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Posted at: Jun 14, 2019, 6:26 AM; last updated: Jun 14, 2019, 6:26 AM (IST)

Post threat, Shillong Sikhs’ life turns into a saga of trouble

Post threat, Shillong Sikhs’ life turns into a saga of trouble
Punjabi Lane is inhabited by people from Punjab brought to Shillong over 150 years ago by the British to work as cleaners and sweepers.

Shubhadeep Choudhury

Tribune News Service

Shillong, June 13

Carbine-wielding CRPF personnel guard the entry and exit points of Shillong’s Punjabi Lane from the Police Bazaar side.

The CRPF has been deployed there recently after the Hynniewtrep National Liberation Council (HNLC), a banned terrorist outfit claiming to represent the interests of the Khasis and Jaintia people of Meghalaya, threatened the Punjabi Lane Sikhs of dire consequences if they tried to resist the government attempt to evict them.

This is one of the rare occasions when a terror outfit has stepped in to ensure the implementation of a government initiative.

“The Meghalaya government and terrorists are on the same page as far as we are concerned,” says Bharat Singh, a resident of the colony. Bharat Singh’s TV repairing shop has been shut for a year now like many other shops of the neighbourhood which downed their shutters after last June’s riots in the area.

While the residents of Punjabi Lane are far from rich, the area, being close to Shillong’s commercial hub Police Bazaar, may be worth a fortune. “Eviction notices were given in 1987, a mob had attacked the colony in 1992, we were asked to prove ownership in 1994, Lal Singh was murdered in 1995…,” Gurjit Singh, secretary of the Harijan Colony Panchayat, loses count as he tries to recall the unending series of ordeals that have made the lives of the Sikh residents of Punjabi Lane an unending saga of trouble.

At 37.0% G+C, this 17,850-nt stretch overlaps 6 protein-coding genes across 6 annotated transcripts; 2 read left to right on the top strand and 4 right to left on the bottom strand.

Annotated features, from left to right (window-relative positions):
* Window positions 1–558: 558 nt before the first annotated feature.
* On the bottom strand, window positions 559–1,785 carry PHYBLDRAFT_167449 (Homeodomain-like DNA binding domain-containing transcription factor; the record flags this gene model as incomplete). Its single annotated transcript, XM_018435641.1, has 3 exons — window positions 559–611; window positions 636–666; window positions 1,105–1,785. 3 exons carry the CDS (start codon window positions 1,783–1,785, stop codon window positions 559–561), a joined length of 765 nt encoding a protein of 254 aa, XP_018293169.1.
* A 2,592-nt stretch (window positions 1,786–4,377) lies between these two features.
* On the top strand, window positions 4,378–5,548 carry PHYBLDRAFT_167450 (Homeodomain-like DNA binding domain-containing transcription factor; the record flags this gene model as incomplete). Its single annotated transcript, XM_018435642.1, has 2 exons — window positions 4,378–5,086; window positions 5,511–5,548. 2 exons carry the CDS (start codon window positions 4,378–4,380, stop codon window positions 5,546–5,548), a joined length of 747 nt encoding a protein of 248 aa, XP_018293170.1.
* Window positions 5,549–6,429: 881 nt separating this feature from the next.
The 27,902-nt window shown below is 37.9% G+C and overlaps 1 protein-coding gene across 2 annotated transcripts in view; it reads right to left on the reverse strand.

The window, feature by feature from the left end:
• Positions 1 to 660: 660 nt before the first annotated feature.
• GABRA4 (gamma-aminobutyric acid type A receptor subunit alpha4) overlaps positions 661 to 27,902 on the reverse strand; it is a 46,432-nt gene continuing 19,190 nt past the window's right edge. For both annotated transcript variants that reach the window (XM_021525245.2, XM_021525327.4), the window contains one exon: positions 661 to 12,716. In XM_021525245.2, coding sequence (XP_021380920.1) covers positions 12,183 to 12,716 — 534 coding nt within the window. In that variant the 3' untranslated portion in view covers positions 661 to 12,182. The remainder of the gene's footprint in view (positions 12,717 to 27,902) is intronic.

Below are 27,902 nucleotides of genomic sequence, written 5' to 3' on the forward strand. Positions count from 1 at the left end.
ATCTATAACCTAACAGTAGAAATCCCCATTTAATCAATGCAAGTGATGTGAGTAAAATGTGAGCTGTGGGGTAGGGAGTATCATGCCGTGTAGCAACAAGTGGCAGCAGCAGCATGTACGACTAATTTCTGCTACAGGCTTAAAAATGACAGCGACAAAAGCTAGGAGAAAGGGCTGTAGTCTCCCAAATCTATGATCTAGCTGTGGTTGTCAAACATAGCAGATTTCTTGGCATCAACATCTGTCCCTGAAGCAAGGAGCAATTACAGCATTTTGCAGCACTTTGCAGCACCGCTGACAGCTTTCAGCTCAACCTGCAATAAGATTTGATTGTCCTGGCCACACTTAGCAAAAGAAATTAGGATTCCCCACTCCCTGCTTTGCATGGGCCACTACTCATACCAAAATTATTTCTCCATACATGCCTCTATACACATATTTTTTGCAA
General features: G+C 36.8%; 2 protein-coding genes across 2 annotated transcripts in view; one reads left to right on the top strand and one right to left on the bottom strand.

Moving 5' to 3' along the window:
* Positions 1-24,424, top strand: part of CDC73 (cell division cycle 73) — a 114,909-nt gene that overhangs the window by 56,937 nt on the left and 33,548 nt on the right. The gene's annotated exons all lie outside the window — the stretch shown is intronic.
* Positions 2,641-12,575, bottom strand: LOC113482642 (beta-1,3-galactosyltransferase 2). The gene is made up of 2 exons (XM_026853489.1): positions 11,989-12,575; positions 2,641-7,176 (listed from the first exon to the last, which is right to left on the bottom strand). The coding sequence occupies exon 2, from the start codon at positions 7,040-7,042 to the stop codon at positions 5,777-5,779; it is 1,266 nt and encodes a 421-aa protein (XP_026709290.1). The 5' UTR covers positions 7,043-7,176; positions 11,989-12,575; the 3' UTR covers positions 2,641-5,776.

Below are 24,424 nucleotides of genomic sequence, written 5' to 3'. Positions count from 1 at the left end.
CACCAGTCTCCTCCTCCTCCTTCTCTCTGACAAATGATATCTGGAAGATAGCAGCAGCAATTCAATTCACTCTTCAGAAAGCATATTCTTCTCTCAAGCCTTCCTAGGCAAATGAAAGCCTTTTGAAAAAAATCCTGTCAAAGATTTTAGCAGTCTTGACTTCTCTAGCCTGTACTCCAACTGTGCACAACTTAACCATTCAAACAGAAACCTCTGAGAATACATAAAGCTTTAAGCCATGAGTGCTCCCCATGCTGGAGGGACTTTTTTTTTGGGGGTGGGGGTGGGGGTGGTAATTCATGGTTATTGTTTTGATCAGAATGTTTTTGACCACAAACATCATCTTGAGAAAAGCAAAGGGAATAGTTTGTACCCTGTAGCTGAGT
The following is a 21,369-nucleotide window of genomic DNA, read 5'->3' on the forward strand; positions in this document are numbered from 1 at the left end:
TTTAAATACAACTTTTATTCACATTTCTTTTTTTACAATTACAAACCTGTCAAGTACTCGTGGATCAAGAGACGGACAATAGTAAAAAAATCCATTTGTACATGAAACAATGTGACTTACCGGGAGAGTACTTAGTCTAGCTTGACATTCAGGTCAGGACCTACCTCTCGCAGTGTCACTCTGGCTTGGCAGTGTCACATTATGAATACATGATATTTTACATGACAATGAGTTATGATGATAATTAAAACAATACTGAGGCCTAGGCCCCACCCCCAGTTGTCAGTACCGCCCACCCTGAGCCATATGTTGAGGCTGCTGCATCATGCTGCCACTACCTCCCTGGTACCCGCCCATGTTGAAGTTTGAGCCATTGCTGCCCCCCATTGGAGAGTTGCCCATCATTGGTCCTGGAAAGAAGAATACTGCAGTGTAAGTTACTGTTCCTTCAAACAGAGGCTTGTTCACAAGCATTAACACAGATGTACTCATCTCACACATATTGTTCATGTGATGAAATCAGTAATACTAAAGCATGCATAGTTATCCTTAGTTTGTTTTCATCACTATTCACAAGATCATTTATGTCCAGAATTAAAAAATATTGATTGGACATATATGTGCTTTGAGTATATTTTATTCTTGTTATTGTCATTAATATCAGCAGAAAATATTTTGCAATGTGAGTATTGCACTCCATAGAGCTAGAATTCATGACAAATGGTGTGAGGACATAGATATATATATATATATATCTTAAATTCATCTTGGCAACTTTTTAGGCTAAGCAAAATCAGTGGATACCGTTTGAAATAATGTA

According to Gurjit Singh, the settlement of Sikhs in Shillong dates back to the period before 1863. The local tribal chief gave the land to the Sikhs who came with British colonialists.

“Originally our forefathers were given 2.5 acres of land. But we are left with only 1.75 acres of land now. Around 2,000 to 2,500 Sikhs live in the locality,” Gurjit Singh, who is also headmaster of the local Guru Nanak Dev Upper Primary School, says.

The latest attack on the Punjabi Lane Sikhs has come in the form of notices given to residents by the Shillong Municipal Board (SMB) to prove by July 3 their ownership of the land.

The notices were issued on May 31 after the Meghalaya Deputy CM Prestone Tynsong-led high powered committee constituted to look into the issue of relocation of the Punjabi Lane Sikhs submitted its report.

Gurjit Singh and his associates are hoping that the Centre will persuade the Meghalaya government to allow the Punjabi Lane Sikhs to stay in the locality where they have been living for generations. They are pinning their hopes on a meeting that MHA officials are slated to have today with the Chief Secretary of Meghalaya in Delhi to discuss the issue.

“The Meghalaya High Court also gave an order in February saying the state government should not disturb the Punjabi Lane Sikhs till the time civil courts were approached and titles decided,” Gurjit Singh said. He warned that contempt petition would be filed in the High Court against the CEO of Shillong Municipal Board if the latest notice asking the residents to prove their ownership of land was not withdrawn.

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